What is Bail and How do I Obtain It?

One of the first questions our New York and Westchester County criminal defense lawyers hear from our clients is, What is bail and how do I obtain it? Bail is the amount of money which courts require you to post to stay out of jail while your criminal case is proceeding towards trial.

Typically, for low-level crimes (like a first-time DWI), most judges will set no bail or a relatively low bail (ranging anywhere from zero to $10,000 at the very most).

The only exception to this rule are cases where the person is detained by immigration and customs enforcement (see our section on Immigration and ICE Holds), if the court is unsure about the person's true identity, or where there's anything which may cause the judge to have safety concerns (e.g. domestic violence cases).

In most serious felony cases, like cases involving a death or serious drug offenses, the court will sometimes refuse to set bail at all, or will set such an astronomically high bail that it will be impossible to raise it.

The process of bail is simple.

A bail hearing takes place at the very first court appearance, following the Arraignment.

At the bail hearing, our Westchester, Manhattan and Fairfield County criminal defense lawyers will present arguments on your behalf as to why a reasonable bail should be granted.

The main question is whether you are a flight risk.

Our Manhattan, Stamford and White Plains criminal defense lawyers will educate you that the most relevant questions related to bail are:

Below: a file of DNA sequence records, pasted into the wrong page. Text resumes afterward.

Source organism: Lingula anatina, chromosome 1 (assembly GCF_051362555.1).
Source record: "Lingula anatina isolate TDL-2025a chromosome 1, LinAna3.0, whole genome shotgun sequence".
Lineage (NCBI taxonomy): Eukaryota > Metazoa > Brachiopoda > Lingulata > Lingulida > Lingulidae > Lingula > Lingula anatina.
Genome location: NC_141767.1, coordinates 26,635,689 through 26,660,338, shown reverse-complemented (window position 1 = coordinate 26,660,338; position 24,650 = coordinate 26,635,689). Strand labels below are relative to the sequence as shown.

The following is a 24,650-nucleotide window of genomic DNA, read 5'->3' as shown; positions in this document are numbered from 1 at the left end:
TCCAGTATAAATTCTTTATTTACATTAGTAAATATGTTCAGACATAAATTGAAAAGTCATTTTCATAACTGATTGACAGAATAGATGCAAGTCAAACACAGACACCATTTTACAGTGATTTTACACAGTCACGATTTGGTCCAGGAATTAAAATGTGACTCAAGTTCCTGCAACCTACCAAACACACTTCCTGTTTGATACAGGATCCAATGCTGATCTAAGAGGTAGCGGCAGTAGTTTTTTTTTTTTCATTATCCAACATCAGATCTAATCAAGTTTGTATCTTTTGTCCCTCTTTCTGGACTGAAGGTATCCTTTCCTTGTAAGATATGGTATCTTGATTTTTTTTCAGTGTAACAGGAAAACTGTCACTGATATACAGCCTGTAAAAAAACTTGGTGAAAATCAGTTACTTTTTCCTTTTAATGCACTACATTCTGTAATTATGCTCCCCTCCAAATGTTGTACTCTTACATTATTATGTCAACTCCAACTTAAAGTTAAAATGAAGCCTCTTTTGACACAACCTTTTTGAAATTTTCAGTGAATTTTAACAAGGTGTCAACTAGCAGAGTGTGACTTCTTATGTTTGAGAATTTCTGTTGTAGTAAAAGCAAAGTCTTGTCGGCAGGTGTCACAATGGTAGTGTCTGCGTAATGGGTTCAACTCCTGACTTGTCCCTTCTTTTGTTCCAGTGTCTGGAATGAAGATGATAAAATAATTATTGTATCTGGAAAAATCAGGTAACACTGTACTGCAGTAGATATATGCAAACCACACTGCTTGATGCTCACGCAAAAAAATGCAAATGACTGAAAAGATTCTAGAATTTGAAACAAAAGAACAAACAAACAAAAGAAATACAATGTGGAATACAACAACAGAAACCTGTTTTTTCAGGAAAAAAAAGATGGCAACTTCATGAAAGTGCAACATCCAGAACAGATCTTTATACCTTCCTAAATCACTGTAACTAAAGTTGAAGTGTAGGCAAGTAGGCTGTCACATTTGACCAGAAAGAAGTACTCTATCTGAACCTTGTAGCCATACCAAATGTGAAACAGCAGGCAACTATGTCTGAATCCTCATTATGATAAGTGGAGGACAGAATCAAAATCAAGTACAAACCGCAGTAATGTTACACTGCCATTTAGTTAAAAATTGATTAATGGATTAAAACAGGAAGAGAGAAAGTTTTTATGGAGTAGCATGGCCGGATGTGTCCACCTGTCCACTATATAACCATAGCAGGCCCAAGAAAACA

1. Your immigration status;
  2. Your long-term ties to the community;
  3. Whether you have a family;
  4. Whether you have a stable job;
  5. Whether you have a long-term means of support;
  6. The seriousness of the offense you committed; and
  7. Any evidence to suggest you were a flight risk in the past.

Conversely, the prosecutor will present their own evidence that the person is a flight risk and therefore that a very high bail should be set.

After hearing arguments from both sides, the judge will make a decision as to whether to set bail, and if so, how much.

Bail can generally be obtained through a bail bondsman.

A bail bondsman will generally post bail on the person's behalf, but only if they determine it’s safe to do so.

Typically, a bail bondsman will request a 10% non-refundable fee from you.

At the Law Offices of Stewart A. McMillan, we typically refer our clients to Ira Juddelson Bail Bonds in New York and to Moore Bail Bonds in Stamford, Connecticut because of our long-term relationships with each, but there are a number of good bail bondsmen in the area.

Accordingly, if you or someone you know has been arrested in any of the jurisdictions in which we operate, including Manhattan, the Bronx and Queens, as well as the Connecticut Courts, like Stamford, Norwich, Greenwich, Westport, Ridgefield, New Haven, Danbury, Wilton or the Westchester County Jurisdictions, like Mount Vernon, Rye, Larchmont, Mamaroneck, Ossining, Irvington, Port Chester, Greenburgh, Mount Kisco, Harrison, Somers, Katonah or Elmsford, do not hesitate to contact our experienced Manhattan, Fairfield and Westchester County criminal defense attorneys immediately. The telephone call is free and our attorneys are standing by 24/7 to assist you.

Client Reviews
I was arrested and charged with drunk driving in New Rochelle after a traffic accident. Mr. McMillan worked tirelessly on my behalf and ultimately got the charges dismissed following a jury trial. I would recommend him to anyone. Bob, former client
My son was charged with drug sale following an incident which took place at school. Mr. McMillan was professional every step of the way and worked to ensure a good outcome. We are thankful for his efforts. Pam
I was convicted after jury trial in Supreme Court (for a crime I didn’t commit). Mr. McMillan worked tirelessly to make sure my conviction (and sentence) were overturned on appeal. I can’t thank him enough. George, former client